CategoriesFitnessUncategorized

Local Media Finally Covers Death of Mountain Biker

The Arizona Republic followed the story I wrote about the second death this year at McDowell Mountain Regional Park.

I love this quote:

“We are not suspecting foul play,” sheriff’s spokesman Brandon Jones said. “We are not sure what caused it, but we are not done investigating.”

(Facepalm) Yes. Offing someone by staged bike accident is definitely a high-percentage tactic.

I hope the Republic at least has enough sense to be embarrassed that, if not for a guy freelancing in his spare time, its reporters wouldn’t know about two deaths in its market.

If you feel like reading it, here’s a link.

Make sure you note the publication dates.

CategoriesUncategorized

Save Phoenix Views: Now Serving Spam

Don't worry, Phoenix citizens! Save Phoenix Views will protect your view of this magnificent, er ... nice, um ... somewhat adequate skyline! (Photo courtesy of www.pdphoto.org)

People in Phoenix, Arizona, now have another busybody political group inundating their email accounts with unwanted spam messages. I received my first message from SavePhoenixViews.com on Jan. 20.

The group touts its mission to "protect views" and "pristine Phoenix neighborhoods." Its sworn enemy? Billboards. These slabs of advertising are apparently a threat to "unobstructed views of the skyline, mountains, sunrises and sunsets from your backyard." Yes, that world-renowned Phoenix skyline -- it’s the stuff of postcards and fine works of art. The group wants to ensure that such architectural wonders as the Chase Bank building aren’t hidden behind new billboards or electronic billboards.

I had never heard of this group of superheroes so intent on defending my way of life. I never signed up for its email newsletter. Since I also receive unsolicited emails from Phoenix City Council member Sal DiCiccio, I wondered if this is connected to his brand of small-time Phoenix politics. About a year ago, a group he backed also had me on its e-mail list. And wouldn’t you know, it only took 30 seconds of Google searching to discover a link between DiCiccio and Save Phoenix Views. Clearly, e-mail privacy is not one of his pet crusades. The best thing about my move to Scottsdale is that Sal DiCiccio is not on the Scottsdale City Council.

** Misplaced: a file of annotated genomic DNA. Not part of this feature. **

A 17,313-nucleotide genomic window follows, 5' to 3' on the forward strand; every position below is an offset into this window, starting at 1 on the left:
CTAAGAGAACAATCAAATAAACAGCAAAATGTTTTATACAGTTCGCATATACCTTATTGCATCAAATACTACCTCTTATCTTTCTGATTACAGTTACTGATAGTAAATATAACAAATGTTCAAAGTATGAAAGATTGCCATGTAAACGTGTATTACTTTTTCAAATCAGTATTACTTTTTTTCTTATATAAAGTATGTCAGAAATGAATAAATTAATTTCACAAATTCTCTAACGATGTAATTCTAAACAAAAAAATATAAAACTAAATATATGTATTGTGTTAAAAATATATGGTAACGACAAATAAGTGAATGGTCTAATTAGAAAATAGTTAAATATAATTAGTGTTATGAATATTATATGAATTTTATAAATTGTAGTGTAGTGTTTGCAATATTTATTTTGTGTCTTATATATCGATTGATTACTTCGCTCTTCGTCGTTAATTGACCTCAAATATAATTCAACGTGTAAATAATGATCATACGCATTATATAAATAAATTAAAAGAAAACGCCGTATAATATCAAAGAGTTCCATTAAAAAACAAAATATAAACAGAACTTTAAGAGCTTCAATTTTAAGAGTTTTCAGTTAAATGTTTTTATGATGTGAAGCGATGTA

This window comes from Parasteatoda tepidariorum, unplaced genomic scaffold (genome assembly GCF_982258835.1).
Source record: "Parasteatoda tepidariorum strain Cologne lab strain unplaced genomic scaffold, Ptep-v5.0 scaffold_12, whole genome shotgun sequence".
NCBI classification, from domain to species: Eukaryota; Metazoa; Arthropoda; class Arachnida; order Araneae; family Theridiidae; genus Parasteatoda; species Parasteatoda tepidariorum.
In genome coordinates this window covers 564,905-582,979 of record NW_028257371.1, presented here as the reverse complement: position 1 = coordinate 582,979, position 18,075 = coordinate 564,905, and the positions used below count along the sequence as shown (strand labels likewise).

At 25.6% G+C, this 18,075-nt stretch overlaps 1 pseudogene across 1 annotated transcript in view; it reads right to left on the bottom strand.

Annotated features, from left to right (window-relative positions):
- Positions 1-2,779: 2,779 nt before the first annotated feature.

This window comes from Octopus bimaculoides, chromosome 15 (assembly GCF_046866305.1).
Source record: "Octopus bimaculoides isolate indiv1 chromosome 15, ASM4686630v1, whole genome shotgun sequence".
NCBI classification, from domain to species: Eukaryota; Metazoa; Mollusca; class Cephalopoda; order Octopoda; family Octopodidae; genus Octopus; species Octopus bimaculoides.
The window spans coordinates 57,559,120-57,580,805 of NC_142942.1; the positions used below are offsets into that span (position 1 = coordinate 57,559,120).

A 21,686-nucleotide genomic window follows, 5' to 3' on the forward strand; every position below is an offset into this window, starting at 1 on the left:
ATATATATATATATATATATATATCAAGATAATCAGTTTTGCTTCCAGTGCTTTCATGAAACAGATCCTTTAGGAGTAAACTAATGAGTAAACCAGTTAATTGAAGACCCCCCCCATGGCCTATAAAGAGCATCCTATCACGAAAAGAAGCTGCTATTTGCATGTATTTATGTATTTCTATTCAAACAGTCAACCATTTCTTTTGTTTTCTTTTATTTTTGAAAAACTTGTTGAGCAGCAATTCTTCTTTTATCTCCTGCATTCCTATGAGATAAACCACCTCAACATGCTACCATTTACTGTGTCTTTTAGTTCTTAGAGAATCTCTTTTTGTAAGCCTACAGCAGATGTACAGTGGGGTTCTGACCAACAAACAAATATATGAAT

I’m embarrassed for the people behind Save Phoenix Views. Worries about billboards are the epitome of a "First World Problem." What’s really this group’s motivation? My bet is money. Someone stands to lose, so they’re organizing a "grassroots" campaign to stop the evil billboards (someone puh-leeze save us!). Anyone with an ounce of political knowledge will tell you: Behind every so-called grassroots neighborhood movement is money and hired PR guns dressing it up all folksy and down-home. I haven’t figured out the money trail yet, but it has to be there considering the efforts to the group has made and the money it has spent. It would be nice to see a full-time journalist with time and resources put Save Phoenix Views under the microscope (hint, hint – that’s my Bat Signal to The Arizona Republic).

The e-mail I received came to me "via politicalcommunicationsspecialists.com." Naturally, I went to the URL -- and got a white screen with the words "Could not locate requested resource".  

This means someone is hiding. Typical dirty Phoenix politics. So far, 15,000 people have signed a petition to get the group’s wad of "Whereas", "Notwithstanding" and "Therefore" on the ballot. It’s been nearly a decade since I was a news reporter – but I remember a Maricopa County official who told me every item on the ballot costs upward of $200,000. Does Phoenix have that kind of money to spend on non-problems?

The group also wrings its hands about higher accident rates from drivers being distracted by electronic billboards. I’ll swallow that line of BS only if every single person who signed the petition will look me in the eye and say "That’s right, I’ve never used my cell phone or texted/e-mailed while I drive." I’d bet a year’s pay that phone use distracts far more drivers and causes far more accidents than electronic billboards do.

Who could, in good conscience, put such energy into such a trifling cause? A few suggestions for more important matters: Address the many empty buildings, the waste of water, the unsustainable building, the tax handouts to big businesses.

I also sent an e-mail to the group asking to know how I wound up on its distribution list. Let’s see if anyone responds.

CategoriesUncategorized

10 Years Later, Still No Trace of Suspected Killer

I usually keep it light here. You get some nice stories about Arizona or travel or mountain biking stories. But now and then, something comes into my mind and I have to share it. So I’m taking us back nearly 10 years to April 10, 2001.